Metro is here to help, for essential travel only. Beginning Monday, May 11, Metro will require all riders on buses and trains to wear face coverings to help prevent the spread of the Coronavirus.
During this difficult time, we ask riders to keep a social distance of 6 feet from others as much as possible, wear a face covering, and avoid riding Metro if you feel sick. We are running as many buses as we can with available staff, and continue to monitor and adjust service so that you can still get around when necessary.
In order to comply with the City of LA’s “Safer at Home” order, travel is only allowed for essential activities, such as:
- To visit a doctor or veterinarian
- To get medication or medical supplies
- To buy groceries
- To provide care for minors, seniors and persons with disabilities or vulnerabilities
For the latest updates on Metro’s ongoing response to the public health emergency, go to our daily blog post at The Source.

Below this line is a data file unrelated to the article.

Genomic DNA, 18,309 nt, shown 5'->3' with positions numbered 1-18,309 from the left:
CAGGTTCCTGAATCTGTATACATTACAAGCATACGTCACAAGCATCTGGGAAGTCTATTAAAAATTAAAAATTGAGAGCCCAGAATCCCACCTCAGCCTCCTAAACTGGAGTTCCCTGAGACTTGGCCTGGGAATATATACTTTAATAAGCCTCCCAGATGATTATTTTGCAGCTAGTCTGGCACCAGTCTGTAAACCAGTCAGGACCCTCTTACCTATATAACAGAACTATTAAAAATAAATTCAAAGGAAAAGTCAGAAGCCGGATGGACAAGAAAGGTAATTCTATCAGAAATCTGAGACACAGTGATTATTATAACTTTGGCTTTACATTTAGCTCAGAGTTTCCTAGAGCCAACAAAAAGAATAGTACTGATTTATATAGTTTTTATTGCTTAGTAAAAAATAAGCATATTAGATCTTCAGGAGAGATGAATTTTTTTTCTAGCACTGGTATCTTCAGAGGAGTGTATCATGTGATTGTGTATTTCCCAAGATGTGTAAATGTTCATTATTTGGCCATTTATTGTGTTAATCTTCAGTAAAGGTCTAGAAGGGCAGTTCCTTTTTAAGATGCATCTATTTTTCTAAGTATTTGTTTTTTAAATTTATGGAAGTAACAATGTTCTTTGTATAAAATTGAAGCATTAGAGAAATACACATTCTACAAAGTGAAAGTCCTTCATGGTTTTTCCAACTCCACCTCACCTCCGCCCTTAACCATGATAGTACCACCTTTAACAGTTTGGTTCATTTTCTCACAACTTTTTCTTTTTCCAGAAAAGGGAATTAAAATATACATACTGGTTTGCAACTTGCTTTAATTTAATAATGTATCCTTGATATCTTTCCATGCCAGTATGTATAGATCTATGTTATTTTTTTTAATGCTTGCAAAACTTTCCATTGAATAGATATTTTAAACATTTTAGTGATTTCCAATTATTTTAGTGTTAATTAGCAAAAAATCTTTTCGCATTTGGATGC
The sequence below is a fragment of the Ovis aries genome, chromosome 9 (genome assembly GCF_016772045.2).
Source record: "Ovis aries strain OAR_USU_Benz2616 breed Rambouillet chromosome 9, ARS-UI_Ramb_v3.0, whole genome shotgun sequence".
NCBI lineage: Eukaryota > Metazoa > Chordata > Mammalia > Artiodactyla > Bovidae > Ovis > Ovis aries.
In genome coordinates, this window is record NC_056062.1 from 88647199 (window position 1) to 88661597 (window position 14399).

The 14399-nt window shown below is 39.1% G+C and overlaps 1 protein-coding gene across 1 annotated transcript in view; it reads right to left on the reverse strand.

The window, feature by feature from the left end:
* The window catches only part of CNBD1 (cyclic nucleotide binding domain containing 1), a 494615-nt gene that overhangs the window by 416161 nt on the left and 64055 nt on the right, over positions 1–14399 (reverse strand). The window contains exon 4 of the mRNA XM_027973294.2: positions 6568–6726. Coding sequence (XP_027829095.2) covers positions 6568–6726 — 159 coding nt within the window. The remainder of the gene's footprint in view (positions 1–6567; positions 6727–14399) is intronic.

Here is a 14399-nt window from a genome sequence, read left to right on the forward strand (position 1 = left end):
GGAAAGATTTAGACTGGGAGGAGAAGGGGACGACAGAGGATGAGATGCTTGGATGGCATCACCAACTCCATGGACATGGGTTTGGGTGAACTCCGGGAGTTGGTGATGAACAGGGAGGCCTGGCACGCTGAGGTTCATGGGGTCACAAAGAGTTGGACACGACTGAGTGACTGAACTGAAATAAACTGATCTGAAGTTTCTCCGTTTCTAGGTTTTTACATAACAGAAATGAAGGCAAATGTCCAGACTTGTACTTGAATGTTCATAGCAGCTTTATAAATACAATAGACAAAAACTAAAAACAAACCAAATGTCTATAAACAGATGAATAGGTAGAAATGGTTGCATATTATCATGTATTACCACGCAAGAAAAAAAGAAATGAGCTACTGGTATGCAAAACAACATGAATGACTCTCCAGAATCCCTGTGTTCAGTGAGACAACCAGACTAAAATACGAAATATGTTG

Metro has strengthened its cleaning regimens at Union Station and major transit hubs. This includes more focus on cleaning high-contact surfaces such as handrails, elevator call buttons and TAP vending machines. We will continue to clean buses and trains at least once daily with EPA-approved disinfectants.
Metro has begun installing sanitation stations and hand sanitizer dispensers at major transit stops and stations to allow riders to wash their hands, one of the best safeguards against the COVID-19 virus.
With many people staying home from work, there is more room on our buses and trains. We ask riders to do their best to spread out, staying at least six feet from others.
Metro asks riders to wear cloth face coverings or masks, as recommended by health officials. Please note that face coverings do not replace other public hygiene or physical distancing practices.
Tips on Staying Healthy
- Wash your hands frequently with soap and warm water. Hand washing tips from the CDC are here.
- Stay home.
- Cough or sneeze into your elbow or use a tissue.
- Practice a rigorous and regular cleaning schedule for frequently touched surfaces, such as cell phones and computers.